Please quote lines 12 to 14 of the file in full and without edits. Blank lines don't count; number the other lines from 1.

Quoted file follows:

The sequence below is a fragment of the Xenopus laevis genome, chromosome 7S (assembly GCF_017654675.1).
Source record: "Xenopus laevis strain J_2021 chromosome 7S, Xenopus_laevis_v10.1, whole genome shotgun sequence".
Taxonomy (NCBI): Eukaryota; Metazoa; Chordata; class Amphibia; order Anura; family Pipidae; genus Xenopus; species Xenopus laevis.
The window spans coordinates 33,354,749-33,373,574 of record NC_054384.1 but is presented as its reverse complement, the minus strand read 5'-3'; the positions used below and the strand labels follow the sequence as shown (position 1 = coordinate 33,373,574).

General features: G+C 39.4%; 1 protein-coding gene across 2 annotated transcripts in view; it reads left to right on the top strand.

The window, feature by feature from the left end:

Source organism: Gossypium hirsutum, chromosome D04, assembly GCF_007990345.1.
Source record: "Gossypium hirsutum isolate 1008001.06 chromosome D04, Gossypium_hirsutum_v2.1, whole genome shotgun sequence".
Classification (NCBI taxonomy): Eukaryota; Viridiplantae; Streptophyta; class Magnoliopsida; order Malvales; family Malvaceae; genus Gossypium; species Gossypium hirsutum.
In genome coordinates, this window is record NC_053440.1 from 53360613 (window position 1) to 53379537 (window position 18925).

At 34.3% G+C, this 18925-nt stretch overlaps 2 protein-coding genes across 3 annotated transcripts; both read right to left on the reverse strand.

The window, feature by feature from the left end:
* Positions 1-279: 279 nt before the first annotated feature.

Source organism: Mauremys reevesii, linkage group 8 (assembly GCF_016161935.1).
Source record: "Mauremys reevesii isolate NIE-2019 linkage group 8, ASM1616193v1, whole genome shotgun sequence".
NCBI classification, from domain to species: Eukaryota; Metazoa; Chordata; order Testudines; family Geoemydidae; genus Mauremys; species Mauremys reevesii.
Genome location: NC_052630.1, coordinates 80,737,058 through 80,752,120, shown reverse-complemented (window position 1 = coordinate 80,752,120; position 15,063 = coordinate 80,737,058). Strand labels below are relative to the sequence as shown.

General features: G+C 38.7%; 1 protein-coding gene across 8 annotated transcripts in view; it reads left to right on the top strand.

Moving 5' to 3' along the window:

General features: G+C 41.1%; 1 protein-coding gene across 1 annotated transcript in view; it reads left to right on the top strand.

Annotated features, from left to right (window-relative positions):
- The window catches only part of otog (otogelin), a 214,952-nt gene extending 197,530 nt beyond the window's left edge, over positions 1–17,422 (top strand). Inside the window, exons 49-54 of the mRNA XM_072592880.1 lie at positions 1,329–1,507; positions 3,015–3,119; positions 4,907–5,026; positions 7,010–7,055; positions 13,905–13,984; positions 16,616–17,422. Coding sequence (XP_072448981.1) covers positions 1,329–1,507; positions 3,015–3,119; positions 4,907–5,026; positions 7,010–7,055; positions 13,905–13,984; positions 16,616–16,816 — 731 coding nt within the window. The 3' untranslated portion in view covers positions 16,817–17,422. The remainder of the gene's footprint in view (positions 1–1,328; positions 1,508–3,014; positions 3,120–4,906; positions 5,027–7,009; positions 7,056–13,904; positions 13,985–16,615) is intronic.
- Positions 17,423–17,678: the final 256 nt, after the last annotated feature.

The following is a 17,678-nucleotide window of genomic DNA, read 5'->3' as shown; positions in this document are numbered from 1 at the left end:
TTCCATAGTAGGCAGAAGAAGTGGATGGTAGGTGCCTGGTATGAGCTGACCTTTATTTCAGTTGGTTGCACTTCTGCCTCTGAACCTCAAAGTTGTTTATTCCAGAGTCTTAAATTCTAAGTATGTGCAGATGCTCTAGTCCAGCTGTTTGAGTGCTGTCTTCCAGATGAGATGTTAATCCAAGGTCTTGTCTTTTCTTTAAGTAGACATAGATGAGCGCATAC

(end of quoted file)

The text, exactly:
The window, feature by feature from the left end:
* Positions 1-279: 279 nt before the first annotated feature.

Source organism: Mauremys reevesii, linkage group 8 (assembly GCF_016161935.1).